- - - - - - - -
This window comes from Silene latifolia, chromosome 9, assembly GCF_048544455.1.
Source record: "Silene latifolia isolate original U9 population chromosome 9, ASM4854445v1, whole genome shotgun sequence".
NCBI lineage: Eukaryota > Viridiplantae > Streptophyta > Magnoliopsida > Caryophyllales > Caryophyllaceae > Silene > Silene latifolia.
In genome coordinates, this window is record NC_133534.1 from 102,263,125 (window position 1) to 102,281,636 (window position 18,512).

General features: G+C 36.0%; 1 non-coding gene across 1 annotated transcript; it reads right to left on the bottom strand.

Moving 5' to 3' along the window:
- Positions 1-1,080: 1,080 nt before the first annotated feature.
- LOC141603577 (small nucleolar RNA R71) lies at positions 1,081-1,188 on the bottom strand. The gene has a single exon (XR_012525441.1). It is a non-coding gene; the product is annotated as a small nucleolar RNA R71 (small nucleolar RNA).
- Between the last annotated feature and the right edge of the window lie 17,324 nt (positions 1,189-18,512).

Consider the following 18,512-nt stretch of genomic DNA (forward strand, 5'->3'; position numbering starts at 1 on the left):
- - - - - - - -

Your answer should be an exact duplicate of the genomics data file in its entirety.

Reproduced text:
This window comes from Silene latifolia, chromosome 9, assembly GCF_048544455.1.
Source record: "Silene latifolia isolate original U9 population chromosome 9, ASM4854445v1, whole genome shotgun sequence".
NCBI lineage: Eukaryota > Viridiplantae > Streptophyta > Magnoliopsida > Caryophyllales > Caryophyllaceae > Silene > Silene latifolia.
In genome coordinates, this window is record NC_133534.1 from 102,263,125 (window position 1) to 102,281,636 (window position 18,512).

General features: G+C 36.0%; 1 non-coding gene across 1 annotated transcript; it reads right to left on the bottom strand.

Moving 5' to 3' along the window:
- Positions 1-1,080: 1,080 nt before the first annotated feature.
- LOC141603577 (small nucleolar RNA R71) lies at positions 1,081-1,188 on the bottom strand. The gene has a single exon (XR_012525441.1). It is a non-coding gene; the product is annotated as a small nucleolar RNA R71 (small nucleolar RNA).
- Between the last annotated feature and the right edge of the window lie 17,324 nt (positions 1,189-18,512).

Consider the following 18,512-nt stretch of genomic DNA (forward strand, 5'->3'; position numbering starts at 1 on the left):